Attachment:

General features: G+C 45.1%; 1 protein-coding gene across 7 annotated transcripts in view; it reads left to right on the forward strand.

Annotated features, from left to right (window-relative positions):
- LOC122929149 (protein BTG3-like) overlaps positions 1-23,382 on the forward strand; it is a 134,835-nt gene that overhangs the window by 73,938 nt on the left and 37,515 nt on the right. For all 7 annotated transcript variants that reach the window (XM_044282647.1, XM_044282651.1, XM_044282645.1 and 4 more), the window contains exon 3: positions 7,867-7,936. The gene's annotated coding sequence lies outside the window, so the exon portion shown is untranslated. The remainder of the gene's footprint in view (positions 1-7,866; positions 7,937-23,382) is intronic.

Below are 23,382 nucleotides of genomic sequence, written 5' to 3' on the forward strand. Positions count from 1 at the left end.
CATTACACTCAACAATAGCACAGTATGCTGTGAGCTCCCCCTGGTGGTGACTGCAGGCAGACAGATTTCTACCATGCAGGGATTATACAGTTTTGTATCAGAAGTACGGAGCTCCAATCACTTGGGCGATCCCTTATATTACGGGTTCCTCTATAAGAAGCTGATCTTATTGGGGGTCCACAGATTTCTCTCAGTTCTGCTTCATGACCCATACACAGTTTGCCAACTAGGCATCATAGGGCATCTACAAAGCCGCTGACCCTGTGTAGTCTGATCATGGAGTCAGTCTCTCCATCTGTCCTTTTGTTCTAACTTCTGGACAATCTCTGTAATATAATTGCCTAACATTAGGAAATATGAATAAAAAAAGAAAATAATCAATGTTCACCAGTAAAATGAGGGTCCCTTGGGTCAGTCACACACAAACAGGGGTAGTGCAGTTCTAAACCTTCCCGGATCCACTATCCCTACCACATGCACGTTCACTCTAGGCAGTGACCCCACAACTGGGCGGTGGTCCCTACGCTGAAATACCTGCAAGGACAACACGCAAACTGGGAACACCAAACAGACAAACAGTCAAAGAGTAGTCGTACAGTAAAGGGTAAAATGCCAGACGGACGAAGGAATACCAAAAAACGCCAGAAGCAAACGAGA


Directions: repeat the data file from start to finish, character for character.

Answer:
General features: G+C 45.1%; 1 protein-coding gene across 7 annotated transcripts in view; it reads left to right on the forward strand.

Annotated features, from left to right (window-relative positions):
- LOC122929149 (protein BTG3-like) overlaps positions 1-23,382 on the forward strand; it is a 134,835-nt gene that overhangs the window by 73,938 nt on the left and 37,515 nt on the right. For all 7 annotated transcript variants that reach the window (XM_044282647.1, XM_044282651.1, XM_044282645.1 and 4 more), the window contains exon 3: positions 7,867-7,936. The gene's annotated coding sequence lies outside the window, so the exon portion shown is untranslated. The remainder of the gene's footprint in view (positions 1-7,866; positions 7,937-23,382) is intronic.

Below are 23,382 nucleotides of genomic sequence, written 5' to 3' on the forward strand. Positions count from 1 at the left end.
CATTACACTCAACAATAGCACAGTATGCTGTGAGCTCCCCCTGGTGGTGACTGCAGGCAGACAGATTTCTACCATGCAGGGATTATACAGTTTTGTATCAGAAGTACGGAGCTCCAATCACTTGGGCGATCCCTTATATTACGGGTTCCTCTATAAGAAGCTGATCTTATTGGGGGTCCACAGATTTCTCTCAGTTCTGCTTCATGACCCATACACAGTTTGCCAACTAGGCATCATAGGGCATCTACAAAGCCGCTGACCCTGTGTAGTCTGATCATGGAGTCAGTCTCTCCATCTGTCCTTTTGTTCTAACTTCTGGACAATCTCTGTAATATAATTGCCTAACATTAGGAAATATGAATAAAAAAAGAAAATAATCAATGTTCACCAGTAAAATGAGGGTCCCTTGGGTCAGTCACACACAAACAGGGGTAGTGCAGTTCTAAACCTTCCCGGATCCACTATCCCTACCACATGCACGTTCACTCTAGGCAGTGACCCCACAACTGGGCGGTGGTCCCTACGCTGAAATACCTGCAAGGACAACACGCAAACTGGGAACACCAAACAGACAAACAGTCAAAGAGTAGTCGTACAGTAAAGGGTAAAATGCCAGACGGACGAAGGAATACCAAAAAACGCCAGAAGCAAACGAGA